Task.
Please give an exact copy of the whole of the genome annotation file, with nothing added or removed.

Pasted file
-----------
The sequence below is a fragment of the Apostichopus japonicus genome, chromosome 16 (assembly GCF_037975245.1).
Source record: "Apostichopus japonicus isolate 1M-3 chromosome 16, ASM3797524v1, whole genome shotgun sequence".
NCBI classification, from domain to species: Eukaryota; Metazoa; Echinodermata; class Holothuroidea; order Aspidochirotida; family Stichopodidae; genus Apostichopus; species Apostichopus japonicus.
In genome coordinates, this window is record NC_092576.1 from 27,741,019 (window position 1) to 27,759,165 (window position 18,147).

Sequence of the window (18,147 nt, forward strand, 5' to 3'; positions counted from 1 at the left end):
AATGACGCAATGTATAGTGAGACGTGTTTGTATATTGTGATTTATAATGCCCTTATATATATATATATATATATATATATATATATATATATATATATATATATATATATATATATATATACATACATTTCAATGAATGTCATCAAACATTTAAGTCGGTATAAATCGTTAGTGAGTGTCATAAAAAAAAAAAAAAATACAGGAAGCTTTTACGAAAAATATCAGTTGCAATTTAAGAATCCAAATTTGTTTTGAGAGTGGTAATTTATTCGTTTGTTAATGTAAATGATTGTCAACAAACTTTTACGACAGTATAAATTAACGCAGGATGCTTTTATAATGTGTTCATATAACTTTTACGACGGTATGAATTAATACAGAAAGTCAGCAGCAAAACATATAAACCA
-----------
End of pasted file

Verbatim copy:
The sequence below is a fragment of the Apostichopus japonicus genome, chromosome 16 (assembly GCF_037975245.1).
Source record: "Apostichopus japonicus isolate 1M-3 chromosome 16, ASM3797524v1, whole genome shotgun sequence".
NCBI classification, from domain to species: Eukaryota; Metazoa; Echinodermata; class Holothuroidea; order Aspidochirotida; family Stichopodidae; genus Apostichopus; species Apostichopus japonicus.
In genome coordinates, this window is record NC_092576.1 from 27,741,019 (window position 1) to 27,759,165 (window position 18,147).

Sequence of the window (18,147 nt, forward strand, 5' to 3'; positions counted from 1 at the left end):
AATGACGCAATGTATAGTGAGACGTGTTTGTATATTGTGATTTATAATGCCCTTATATATATATATATATATATATATATATATATATATATATATATATATATATATATATATATATATACATACATTTCAATGAATGTCATCAAACATTTAAGTCGGTATAAATCGTTAGTGAGTGTCATAAAAAAAAAAAAAAATACAGGAAGCTTTTACGAAAAATATCAGTTGCAATTTAAGAATCCAAATTTGTTTTGAGAGTGGTAATTTATTCGTTTGTTAATGTAAATGATTGTCAACAAACTTTTACGACAGTATAAATTAACGCAGGATGCTTTTATAATGTGTTCATATAACTTTTACGACGGTATGAATTAATACAGAAAGTCAGCAGCAAAACATATAAACCA